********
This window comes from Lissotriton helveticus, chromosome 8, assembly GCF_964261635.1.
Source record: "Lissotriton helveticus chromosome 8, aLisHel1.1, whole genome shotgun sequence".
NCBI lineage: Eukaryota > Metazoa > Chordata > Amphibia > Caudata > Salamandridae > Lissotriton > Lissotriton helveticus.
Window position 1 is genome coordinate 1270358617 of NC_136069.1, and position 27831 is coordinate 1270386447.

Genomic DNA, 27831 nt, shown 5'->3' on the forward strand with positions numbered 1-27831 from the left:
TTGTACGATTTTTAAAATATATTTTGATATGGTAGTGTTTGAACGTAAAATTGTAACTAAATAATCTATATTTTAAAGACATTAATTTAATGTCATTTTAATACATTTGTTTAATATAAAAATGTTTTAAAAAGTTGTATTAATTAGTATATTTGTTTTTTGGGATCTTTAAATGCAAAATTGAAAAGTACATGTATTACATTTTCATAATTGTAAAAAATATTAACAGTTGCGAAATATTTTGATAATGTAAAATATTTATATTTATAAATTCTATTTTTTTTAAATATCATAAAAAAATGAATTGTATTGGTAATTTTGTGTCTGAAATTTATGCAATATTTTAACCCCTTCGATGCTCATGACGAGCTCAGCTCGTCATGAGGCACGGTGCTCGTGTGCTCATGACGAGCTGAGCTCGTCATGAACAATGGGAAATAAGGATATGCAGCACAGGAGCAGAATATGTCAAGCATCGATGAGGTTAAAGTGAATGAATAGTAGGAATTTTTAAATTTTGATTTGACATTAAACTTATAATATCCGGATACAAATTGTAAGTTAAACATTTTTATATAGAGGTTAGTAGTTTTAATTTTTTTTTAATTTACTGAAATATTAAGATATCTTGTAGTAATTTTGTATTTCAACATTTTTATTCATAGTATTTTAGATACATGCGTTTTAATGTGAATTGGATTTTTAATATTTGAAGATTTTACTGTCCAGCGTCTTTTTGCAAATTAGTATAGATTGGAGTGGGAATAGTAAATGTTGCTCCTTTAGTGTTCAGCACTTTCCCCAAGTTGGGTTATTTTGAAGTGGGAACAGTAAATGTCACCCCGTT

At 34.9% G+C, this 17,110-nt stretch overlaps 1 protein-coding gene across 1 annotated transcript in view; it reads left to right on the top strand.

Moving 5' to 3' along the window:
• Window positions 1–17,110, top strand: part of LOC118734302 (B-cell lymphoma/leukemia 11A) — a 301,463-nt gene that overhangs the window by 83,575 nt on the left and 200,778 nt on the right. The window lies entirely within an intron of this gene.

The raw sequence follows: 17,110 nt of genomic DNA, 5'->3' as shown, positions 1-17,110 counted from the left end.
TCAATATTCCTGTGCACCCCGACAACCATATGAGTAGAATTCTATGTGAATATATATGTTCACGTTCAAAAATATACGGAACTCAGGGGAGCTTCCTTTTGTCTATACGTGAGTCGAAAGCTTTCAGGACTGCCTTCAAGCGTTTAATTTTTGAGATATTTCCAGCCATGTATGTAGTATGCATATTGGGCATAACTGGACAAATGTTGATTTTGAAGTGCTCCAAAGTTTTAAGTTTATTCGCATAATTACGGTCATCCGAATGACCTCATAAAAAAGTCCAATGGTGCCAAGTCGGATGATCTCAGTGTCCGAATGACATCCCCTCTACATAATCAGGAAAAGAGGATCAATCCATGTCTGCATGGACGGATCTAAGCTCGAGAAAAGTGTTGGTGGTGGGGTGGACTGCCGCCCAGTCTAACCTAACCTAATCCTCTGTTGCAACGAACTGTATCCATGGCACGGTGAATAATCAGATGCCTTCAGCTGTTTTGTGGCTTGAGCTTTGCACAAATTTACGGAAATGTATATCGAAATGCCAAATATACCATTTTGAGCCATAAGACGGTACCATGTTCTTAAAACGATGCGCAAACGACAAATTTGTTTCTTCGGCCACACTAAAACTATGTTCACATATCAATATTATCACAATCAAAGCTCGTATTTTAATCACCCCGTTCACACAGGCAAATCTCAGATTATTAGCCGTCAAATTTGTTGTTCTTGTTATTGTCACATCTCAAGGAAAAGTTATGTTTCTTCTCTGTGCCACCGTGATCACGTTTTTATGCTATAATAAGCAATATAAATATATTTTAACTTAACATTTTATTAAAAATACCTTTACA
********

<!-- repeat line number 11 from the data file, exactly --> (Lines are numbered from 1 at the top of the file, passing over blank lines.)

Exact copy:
TCAATATTCCTGTGCACCCCGACAACCATATGAGTAGAATTCTATGTGAATATATATGTTCACGTTCAAAAATATACGGAACTCAGGGGAGCTTCCTTTTGTCTATACGTGAGTCGAAAGCTTTCAGGACTGCCTTCAAGCGTTTAATTTTTGAGATATTTCCAGCCATGTATGTAGTATGCATATTGGGCATAACTGGACAAATGTTGATTTTGAAGTGCTCCAAAGTTTTAAGTTTATTCGCATAATTACGGTCATCCGAATGACCTCATAAAAAAGTCCAATGGTGCCAAGTCGGATGATCTCAGTGTCCGAATGACATCCCCTCTACATAATCAGGAAAAGAGGATCAATCCATGTCTGCATGGACGGATCTAAGCTCGAGAAAAGTGTTGGTGGTGGGGTGGACTGCCGCCCAGTCTAACCTAACCTAATCCTCTGTTGCAACGAACTGTATCCATGGCACGGTGAATAATCAGATGCCTTCAGCTGTTTTGTGGCTTGAGCTTTGCACAAATTTACGGAAATGTATATCGAAATGCCAAATATACCATTTTGAGCCATAAGACGGTACCATGTTCTTAAAACGATGCGCAAACGACAAATTTGTTTCTTCGGCCACACTAAAACTATGTTCACATATCAATATTATCACAATCAAAGCTCGTATTTTAATCACCCCGTTCACACAGGCAAATCTCAGATTATTAGCCGTCAAATTTGTTGTTCTTGTTATTGTCACATCTCAAGGAAAAGTTATGTTTCTTCTCTGTGCCACCGTGATCACGTTTTTATGCTATAATAAGCAATATAAATATATTTTAACTTAACATTTTATTAAAAATACCTTTACA